Madhya Pradesh Home Minister Narottam Mishra has apologised for his ‘I don’t wear mask’ remark. Mishra said that his statement was against the government’s guidelines and also against what Prime Minister Narendra Modi has been advocating. Mishra also urged people to follow all Covid-19 guidelines. It is mandatory to wear a face cover in public places, according to the government's guidelines on the coronavirus. ‘My statement on not wearing a mask appears to be a violation of law. It wasn't in line with the sentiment of the Prime Minister. I accept my mistake and express regret. I'll wear a mask. I also appeal to everyone to wear masks and observe social distancing.’ In Indore, people are even penalized Rupees 200 for not wearing masks. The Congress had also attacked the state Home Minister on his remark. Madhya Pradesh has registered over 1.13 lakh Covid cases so far and the death toll stands at 2,077. Indore is one of the state's worst-affected districts and has registered over 20,000 cases so far with 516 fatalities. Watch the full video for more details.
Credit: HT Digital Content Duration: 01:47Published
India's COVID-19 tally crossed 56-lakh mark on September 23 with a spike of 83,347 new infections. Total COVID-19 cases in the country stand at 56,46,011. Currently, there are 9,68,377 active cases. With 1,085 deaths in last 24 hours, the death toll rises to 90,020. Indian Council of Medical Research reported that 6,62,79,462 samples were tested up to September 22. Further, the Health Ministry informed that India's COVID-19 testing capacity surges to over 12 lakh daily tests.
India's COVID tally crossed 55-lakh mark on September 22 after the country reported a spike of 75,083 new COVID-19 cases. Total COVID case tally stands at 55, 62,664, including 9,75,861 active cases, 44,97,868 discharged. With 1,053 deaths in the last 24 hours, death toll due to COVID reached 88,935. Indian Council of Medical Research reported that 6,53,25,779 samples were tested up to September 21 for the virus. Of these, 9,33,185 samples were tested on September 21.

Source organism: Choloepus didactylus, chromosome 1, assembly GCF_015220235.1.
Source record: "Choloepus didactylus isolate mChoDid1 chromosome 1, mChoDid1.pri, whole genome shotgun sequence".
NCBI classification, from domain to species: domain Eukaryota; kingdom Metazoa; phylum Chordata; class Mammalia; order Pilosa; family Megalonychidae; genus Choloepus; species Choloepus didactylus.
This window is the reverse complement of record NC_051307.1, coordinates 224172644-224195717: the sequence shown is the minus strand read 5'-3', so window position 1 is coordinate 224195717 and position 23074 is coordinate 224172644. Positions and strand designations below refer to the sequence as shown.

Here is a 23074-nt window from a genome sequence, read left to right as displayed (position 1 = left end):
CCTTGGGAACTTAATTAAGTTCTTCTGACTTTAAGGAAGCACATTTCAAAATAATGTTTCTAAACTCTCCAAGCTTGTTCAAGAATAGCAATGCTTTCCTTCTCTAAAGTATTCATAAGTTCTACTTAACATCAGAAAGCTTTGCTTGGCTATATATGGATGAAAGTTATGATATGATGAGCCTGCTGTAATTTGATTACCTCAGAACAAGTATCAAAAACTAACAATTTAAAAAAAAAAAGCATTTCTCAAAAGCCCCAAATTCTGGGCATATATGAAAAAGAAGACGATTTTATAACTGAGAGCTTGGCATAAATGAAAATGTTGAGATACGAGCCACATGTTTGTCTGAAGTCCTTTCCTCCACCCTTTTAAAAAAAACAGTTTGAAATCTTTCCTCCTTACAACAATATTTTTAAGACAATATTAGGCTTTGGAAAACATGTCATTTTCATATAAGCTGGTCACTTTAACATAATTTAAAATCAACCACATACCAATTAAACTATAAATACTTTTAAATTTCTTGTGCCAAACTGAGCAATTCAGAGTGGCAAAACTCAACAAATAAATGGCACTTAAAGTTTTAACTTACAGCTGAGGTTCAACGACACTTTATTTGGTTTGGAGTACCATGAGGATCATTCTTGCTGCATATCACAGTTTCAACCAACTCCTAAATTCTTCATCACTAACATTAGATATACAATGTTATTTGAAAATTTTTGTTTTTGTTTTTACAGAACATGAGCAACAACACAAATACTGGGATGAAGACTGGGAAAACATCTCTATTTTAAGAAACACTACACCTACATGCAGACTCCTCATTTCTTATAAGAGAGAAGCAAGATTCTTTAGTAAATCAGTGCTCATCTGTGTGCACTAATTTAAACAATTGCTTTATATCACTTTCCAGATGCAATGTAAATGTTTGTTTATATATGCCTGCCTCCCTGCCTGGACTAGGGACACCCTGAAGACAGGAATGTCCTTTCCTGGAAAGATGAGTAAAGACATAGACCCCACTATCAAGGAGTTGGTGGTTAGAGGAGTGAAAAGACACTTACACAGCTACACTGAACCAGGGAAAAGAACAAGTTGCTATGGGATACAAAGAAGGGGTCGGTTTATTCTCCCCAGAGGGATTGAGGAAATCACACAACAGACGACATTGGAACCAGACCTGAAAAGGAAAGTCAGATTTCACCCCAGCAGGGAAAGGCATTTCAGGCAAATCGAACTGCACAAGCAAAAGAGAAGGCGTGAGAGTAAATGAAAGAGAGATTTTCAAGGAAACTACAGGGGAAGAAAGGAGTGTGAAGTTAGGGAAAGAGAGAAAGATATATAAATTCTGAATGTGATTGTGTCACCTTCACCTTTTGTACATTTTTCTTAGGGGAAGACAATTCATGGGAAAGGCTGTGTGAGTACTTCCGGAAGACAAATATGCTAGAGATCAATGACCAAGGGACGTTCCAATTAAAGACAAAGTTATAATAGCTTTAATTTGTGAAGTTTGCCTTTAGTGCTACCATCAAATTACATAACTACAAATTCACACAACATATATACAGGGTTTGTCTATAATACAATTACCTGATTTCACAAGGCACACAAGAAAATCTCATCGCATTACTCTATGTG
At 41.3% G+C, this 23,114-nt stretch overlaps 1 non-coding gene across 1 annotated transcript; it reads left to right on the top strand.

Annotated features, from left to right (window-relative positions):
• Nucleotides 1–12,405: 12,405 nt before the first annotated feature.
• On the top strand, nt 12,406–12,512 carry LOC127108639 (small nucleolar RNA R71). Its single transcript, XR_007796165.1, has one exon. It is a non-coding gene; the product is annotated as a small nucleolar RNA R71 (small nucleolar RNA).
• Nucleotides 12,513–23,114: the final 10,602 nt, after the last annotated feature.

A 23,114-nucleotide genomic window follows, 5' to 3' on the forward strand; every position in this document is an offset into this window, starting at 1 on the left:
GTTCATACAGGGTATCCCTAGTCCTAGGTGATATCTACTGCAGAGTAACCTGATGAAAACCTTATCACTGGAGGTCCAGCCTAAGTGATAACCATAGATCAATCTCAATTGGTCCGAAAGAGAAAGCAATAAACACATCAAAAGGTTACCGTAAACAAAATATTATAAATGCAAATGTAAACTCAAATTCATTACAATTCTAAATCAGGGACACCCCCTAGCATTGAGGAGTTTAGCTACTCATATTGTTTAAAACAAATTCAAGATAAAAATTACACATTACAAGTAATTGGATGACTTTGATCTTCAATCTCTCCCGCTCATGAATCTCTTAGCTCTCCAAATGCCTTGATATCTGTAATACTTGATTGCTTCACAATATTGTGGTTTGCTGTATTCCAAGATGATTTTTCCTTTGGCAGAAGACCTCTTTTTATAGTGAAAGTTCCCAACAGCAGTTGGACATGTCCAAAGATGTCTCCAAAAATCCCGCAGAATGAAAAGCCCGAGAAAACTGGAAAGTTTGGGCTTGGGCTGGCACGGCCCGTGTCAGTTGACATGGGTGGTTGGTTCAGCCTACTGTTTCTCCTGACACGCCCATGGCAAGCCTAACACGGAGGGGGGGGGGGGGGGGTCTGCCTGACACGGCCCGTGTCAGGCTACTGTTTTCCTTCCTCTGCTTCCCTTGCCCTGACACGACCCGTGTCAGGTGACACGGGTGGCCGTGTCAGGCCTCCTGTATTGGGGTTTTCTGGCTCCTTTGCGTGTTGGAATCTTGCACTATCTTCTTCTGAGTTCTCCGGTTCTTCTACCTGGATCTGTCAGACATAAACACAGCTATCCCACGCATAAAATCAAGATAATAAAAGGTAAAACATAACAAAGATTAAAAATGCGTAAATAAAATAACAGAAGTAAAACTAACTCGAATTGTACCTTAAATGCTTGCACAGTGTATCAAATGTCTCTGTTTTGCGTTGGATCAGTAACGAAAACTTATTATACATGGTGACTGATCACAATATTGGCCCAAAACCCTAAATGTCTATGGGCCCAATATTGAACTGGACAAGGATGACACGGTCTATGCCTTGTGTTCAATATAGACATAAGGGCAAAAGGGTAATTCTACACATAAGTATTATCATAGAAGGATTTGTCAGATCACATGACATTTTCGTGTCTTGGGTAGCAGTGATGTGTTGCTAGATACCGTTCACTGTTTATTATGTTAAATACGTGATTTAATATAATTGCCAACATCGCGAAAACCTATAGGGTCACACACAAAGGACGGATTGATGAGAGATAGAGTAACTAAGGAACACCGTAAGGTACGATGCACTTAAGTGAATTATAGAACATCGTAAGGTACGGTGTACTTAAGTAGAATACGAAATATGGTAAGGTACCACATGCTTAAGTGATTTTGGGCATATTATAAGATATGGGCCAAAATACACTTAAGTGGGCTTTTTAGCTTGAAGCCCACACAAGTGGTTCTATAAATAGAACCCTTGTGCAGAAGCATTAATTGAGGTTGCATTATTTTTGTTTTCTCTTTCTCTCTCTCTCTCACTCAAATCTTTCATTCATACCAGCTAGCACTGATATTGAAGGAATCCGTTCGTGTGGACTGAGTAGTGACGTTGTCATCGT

New research from Cornell University developed potential roadmaps for how the coronavirus infects organs and identifies what molecular factors could help facilitate or restrict infection. "The data suggest that it's not just a respiratory disease," said lead author Cedric Feschotte, a molecular biology professor. "It's much broader than that and has the potential to affect many other organs. Our analyses suggest that there is a wide range of cellular vulnerabilities." The study maps the expression of 28 human genes dubbed 'SCARFs' - SARS-Cov-2 and Coronavirus-Associated Receptors and Factors. By looking at the single-cell RNA expression of these genes, they can predict which tissues and cell types are most vulnerable to coronavirus infection - in both adults and embryos. The team analyzed the RNA expression of healthy human tissues to develop a comprehensive profile of the molecular factors that both facilitate and restrict SARS-CoV2 infection. Without the immune system's ability to respond quickly, Feschotte said, naturally occurring restriction factors already present in the tissues represent the body's main line of defense against SARS-CoV-2. Mapping the different entry points for the virus also is essential for trying to predict where the virus will go after it enters the body. Moreover, by pinpointing the molecular routes of infection, other researchers can use those areas as targets for developing drugs to overcome the infection. The study indicates alternate entry paths for how the virus could enter the lungs, central nervous system, and heart. Their research also supports emerging clinical data that shows SARS-CoV-2 also infect the intestines, kidney, and placenta. They noted that specific groups of cells within the prostate and testes are likely to be permissive for SARS-CoV-2 and may help explain male-specific vulnerabilities. As part of this project, the team also developed an open-access, user-friendly web interface where anyone can look up the single-cell RNA expressions of SCARFs. This will facilitate easy access to data that will help scientists around the world.